Cultured food

Did you ever wonder what Little Miss Muffet who sat on her tuffet was really eating? It might surprise some but the snack she never finished that frightful day was perhaps the 18th century version of today’s most popular dairy snacks-curds and whey…the yogurt!

A fruit parfait is delicious for breakfast

Did you ever wonder what Little Miss Muffet who sat on her tuffet was really eating? It might surprise some but the snack she never finished that frightful day was perhaps the 18th century version of today’s most popular dairy snacks-curds and whey…the yogurt!

Yogurt is an ancient food and was probably discovered accidently. Folklore describes the story of a traveling nomad in the Turkish desert. Legend has it that he kept some milk in a goatskin bag hung across his camel. After traveling in the hot sun and the constant agitation of his bag during his travels, the milk was transformed into a tangy custard. The warmth, bacteria in the bag and his movements were ideal for making the first yogurt.

Yogurt is a healthy food made by adding a starter culture of bacteria to pasteurized milk. The bacteria naturally acts on the milk’s sugar to create lactic acid, which gives yogurt its characteristic thick, creamy texture and tangy taste.

It’s health benefits have long been recognized. Not only is it full of calcium and protein, but it is the active cultures that provide the most benefits to our body. Much research has been done that proves that these good bacteria used to make yogurt protect the gastrointestinal tract from infection, stabilizes the immune system and discourage vaginal infections. The live cultures also work with calcium to increase absorption by the bones, making yogurt an excellent choice to help prevent osteoporosis. For those who are lactose intolerant should consider incorporating yogurt into their menu. Lactose in milk is converted by yogurt’s bacteria into lactic acid which helps digest lactose or dairy products. Without a doubt, yogurt promotes good health.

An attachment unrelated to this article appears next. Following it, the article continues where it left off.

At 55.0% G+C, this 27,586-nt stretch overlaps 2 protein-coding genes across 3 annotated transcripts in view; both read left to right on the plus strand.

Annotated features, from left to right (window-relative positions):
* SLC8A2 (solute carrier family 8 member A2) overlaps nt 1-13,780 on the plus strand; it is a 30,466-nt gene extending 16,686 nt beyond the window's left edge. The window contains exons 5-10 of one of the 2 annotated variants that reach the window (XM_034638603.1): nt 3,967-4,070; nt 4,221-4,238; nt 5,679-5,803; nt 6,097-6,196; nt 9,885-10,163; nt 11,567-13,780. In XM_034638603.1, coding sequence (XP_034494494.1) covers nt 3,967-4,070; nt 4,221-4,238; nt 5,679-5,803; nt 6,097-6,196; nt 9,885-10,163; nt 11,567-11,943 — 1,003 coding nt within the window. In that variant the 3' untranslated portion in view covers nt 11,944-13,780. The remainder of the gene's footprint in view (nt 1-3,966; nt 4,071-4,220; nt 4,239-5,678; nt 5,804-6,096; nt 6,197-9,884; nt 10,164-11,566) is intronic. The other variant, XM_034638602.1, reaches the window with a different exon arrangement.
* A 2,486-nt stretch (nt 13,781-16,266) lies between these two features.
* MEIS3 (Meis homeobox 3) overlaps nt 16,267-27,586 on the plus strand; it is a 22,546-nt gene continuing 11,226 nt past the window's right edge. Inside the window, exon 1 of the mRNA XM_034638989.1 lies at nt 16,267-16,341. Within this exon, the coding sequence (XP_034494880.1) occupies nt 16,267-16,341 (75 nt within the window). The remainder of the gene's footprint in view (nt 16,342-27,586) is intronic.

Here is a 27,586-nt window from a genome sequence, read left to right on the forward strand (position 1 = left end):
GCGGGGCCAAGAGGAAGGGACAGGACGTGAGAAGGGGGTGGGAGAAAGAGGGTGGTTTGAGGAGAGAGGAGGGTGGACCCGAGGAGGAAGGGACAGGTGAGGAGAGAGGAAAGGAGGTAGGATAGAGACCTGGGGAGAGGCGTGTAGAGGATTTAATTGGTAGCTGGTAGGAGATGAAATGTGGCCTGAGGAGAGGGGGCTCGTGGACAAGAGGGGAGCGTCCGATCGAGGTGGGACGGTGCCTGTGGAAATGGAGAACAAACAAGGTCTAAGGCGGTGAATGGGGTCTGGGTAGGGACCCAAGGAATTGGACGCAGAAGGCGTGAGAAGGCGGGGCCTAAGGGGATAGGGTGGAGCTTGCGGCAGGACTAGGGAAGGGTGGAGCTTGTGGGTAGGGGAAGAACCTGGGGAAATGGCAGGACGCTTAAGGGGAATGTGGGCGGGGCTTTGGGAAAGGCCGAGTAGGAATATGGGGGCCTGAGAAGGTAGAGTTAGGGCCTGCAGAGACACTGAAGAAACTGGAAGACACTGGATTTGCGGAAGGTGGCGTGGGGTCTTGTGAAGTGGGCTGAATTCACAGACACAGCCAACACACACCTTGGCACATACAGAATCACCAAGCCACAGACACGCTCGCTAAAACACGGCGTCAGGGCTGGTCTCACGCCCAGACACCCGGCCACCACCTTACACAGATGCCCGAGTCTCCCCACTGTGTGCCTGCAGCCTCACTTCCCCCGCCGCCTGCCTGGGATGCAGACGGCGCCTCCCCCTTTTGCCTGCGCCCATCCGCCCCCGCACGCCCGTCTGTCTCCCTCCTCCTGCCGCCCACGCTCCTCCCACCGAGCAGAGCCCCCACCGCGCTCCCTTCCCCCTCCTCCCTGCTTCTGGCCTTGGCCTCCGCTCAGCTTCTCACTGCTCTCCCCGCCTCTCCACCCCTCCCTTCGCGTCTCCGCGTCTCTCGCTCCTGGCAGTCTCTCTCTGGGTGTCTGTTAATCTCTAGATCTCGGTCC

Yogurt complements well with fruit and is commonly eaten for breakfast or as a snack. But its uses go way beyond that. The acidity in yogurt acts as a tenderizer, making it a great ingredient in marinades. Mix yogurt with salt, pepper, and any other herbs or spices you desire. You could also mix in some Dijon mustard, horseradish or hot sauce to add some spice. Before cooking your meat shake the excess liquid off. Substitute plain yogurt for milk or buttermilk in your baked goods . It will create a moist tangy crumb, and also helps to eliminate some of the butter in the recipe.

For every one tablespoon of butter you leave out add another tablespoon of yogurt.

Yogurt also adds tanginess to salad dressings and dips. You can use it in place of sour cream or buttermilk in just about any recipe. For a really quick, thick and tasty herb dip make yogurt cheese. Spoon the yogurt into a cheesecloth-lined strainer or a coffee filter, and set it atop a container to catch the whey. Cover with plastic wrap and refrigerate overnight, then discard the liquid that has drained into the container. The longer the yogurt is allowed to drain, the harder the cheese will be. Mix in your favourite fresh or dried herbs, salt, pepper, garlic powder, and a splash of lemon juice. Roll the cheese in some nuts and you have a delicious and healthy cheese ball.